We’re Just Discovering the Price of Killing Soleimani

Grieving families around the world are already paying it.

A man holds a photo of Qassem Soleimani, surrounded by others on a dark street in Tehran, celebrating after Iran launched missiles at U.S. forces in Iraq.
Wana News Agency / Reuters

No American paid a price for President Donald Trump’s decision to kill Iran’s Qassem Soleimani. But it looks like 176 other people did, including 63 Canadian citizens and many more Iranian nationals en route to Canada.

As of mid-day today, a horrible new chapter of the story has been posted for all to see. Iran retaliated for the killing by firing a barrage of weapons at bases inside Iraq. That barrage did little harm. The Iranians may not have known that when, two hours later, they perceived a large moving object in their skies. It seems they fired anti-aircraft missiles and brought down a civilian airliner, killing all aboard.

Now the harrowing stories of the lost—students returning to university in Canada, newlyweds, children—are filling Canadian media, and will soon claim the attention of the world.

These stories point an accusatory finger, first, at the Iranian government. Iranian military authorities apparently fired at a plane cleared to fly in their airspace that had lifted off only minutes before from the Tehran airport. It was the Iranian authorities, too, who set in motion the cycle of attack and response that culminated with the destruction of a civilian airliner. On December 27, Iranian proxies fired rockets at a U.S. base in Kirkuk, Iraq, killing a U.S. contractor and injuring four American service members and two Iraqi security personnel.* The United States struck back on December 29 with an air raid against Iranian-sponsored militias in Syria and Iraq, killing an estimated 25 people and injuring many more. Iranian-backed forces mobbed the U.S. embassy in Baghdad on December 31—and it was this that prompted the killing of Soleimani and all that followed.

Yet the United States cannot shove all blame on Iran for the human disaster of Flight 752. Nobody intended for civilians to die. That’s the way it is with unintended consequences—and why governments are supposed to weigh carefully the decision to employ deadly force.

The Trump administration is telling an obviously false story about the decision to kill Soleimani. Instead of acknowledging that Soleimani was killed in reprisal, the Trump administration instead argues that the killing was necessary to avert attacks that were simultaneously so imminent that only killing could thwart them and so non-imminent that by attacking the top of the chain of command, the gunmen on the ground would somehow be stopped.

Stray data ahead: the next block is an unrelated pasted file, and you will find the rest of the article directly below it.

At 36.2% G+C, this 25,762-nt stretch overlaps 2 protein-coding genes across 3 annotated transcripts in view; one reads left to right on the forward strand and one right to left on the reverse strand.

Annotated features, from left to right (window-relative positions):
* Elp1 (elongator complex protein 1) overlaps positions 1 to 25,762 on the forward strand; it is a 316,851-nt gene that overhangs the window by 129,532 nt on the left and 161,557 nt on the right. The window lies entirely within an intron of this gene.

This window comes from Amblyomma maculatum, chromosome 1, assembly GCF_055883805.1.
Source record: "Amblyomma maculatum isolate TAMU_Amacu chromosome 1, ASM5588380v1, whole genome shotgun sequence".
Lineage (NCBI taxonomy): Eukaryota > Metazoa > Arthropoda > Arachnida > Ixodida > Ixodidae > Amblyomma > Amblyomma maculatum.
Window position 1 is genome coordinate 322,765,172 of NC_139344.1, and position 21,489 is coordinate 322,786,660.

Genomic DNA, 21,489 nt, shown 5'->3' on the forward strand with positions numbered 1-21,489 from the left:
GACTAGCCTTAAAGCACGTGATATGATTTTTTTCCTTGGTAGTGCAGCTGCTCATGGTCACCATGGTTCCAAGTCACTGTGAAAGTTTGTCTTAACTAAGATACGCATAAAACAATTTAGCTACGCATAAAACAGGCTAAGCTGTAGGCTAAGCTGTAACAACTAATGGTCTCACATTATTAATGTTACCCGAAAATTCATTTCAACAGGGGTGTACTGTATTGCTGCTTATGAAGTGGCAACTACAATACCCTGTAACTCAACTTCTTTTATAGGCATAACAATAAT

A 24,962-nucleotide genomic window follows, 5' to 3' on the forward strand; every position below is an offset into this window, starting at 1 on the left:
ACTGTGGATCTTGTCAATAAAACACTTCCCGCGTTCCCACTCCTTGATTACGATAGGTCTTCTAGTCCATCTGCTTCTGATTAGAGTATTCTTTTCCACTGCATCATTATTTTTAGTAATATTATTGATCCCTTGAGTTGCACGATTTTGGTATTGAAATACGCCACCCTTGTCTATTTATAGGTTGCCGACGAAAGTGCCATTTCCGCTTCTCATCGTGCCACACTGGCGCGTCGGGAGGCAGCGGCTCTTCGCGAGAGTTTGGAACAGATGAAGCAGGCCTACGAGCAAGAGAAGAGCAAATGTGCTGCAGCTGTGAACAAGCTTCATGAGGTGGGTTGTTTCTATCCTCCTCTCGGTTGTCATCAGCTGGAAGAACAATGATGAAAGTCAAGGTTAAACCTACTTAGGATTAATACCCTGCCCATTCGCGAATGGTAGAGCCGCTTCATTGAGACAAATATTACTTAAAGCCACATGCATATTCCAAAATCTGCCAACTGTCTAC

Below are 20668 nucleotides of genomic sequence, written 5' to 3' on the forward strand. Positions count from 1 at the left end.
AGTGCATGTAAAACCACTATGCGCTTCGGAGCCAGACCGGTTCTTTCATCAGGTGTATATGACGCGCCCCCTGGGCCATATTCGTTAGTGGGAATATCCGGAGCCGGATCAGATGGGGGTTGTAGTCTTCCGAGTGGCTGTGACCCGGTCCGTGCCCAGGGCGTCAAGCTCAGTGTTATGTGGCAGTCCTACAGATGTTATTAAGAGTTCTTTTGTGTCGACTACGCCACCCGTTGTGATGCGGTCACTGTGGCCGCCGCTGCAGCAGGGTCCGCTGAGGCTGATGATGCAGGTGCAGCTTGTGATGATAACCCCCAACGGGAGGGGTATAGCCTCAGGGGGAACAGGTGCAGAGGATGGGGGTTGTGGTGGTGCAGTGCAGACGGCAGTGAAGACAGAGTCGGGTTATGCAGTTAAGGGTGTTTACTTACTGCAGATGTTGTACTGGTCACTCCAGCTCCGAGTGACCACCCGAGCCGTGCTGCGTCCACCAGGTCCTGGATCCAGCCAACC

Members of Congress who have received the Trump administration’s classified briefings have scoffed at its claims. The Trump administration refuses to share evidence even with the eight members of Congress who share the highest security clearance. Instead, Vice President Mike Pence told Fox News that viewers would just have to be assured that the Trump administration was telling the truth. This is the same Vice President Pence who told reporters that he stayed at a Trump resort on the Atlantic coast of Ireland, two hours’ travel from meetings in Dublin, because his great-grandmother had grown up nearby.

The Trump administration’s accounts are noncredible. The world is owed the truth, however painful.

From Iran’s terror-stained regime, not much is expected in the way of humanity or decency. A wave of protests erupted across Iran on November 15, at first over increases in the price of fuel, then over other economic and political grievances. The regime responded with repression that tortured and killed hundreds of people.

From the United States, however, a different standard is expected. On the confirmed public record (as opposed to “take our word for it” secret information), Trump acted against Soleimani impulsively. When the killing escalated tensions with Iran, Trump and his administration told apparent lies to make their behavior seem more considered and more justified. In the first relief that Iranian retaliation had not done more damage, the president accepted accolades for his leadership. You just cannot admit that Trump was right for once became a pro-administration talking point. Yet now we are confronted with the full measure of the toll—however unintended—of open hostilities.

Trump, of course, disclaims all responsibility, as he habitually does. He’s always been a credit-grabber and a responsibility-dodger. “It was flying in a pretty rough neighborhood,” the president told reporters this morning about the downed airplane. As Gordon Sondland memorably put it, Trump cares only about big things, things that will benefit him personally. The victims of the crash of Ukraine International Airlines Flight 752 were not U.S. citizens, and certainly not residents of any state that Trump might win in 2020, so who cares, really? The loss of life had “nothing to do with us.” It was a “mistake on the other side.” The gun just went off; let’s not ask too many questions about who put the bullets in the chamber.

Soleimani abundantly deserved to die a violent death. The 176 innocents he took with him did not. President George W. Bush and President Barack Obama both flinched from doing justice to Soleimani, because they asked, “And what will happen next?” Trump did not ask that question. Families across half the world are now grieving a consequence that Trump’s ego forbade him to imagine or ponder.

*An earlier version of this article stated that Iran fired rockets that killed a U.S. contractor on December 27. It's thought that Iranian proxies fired the rockets.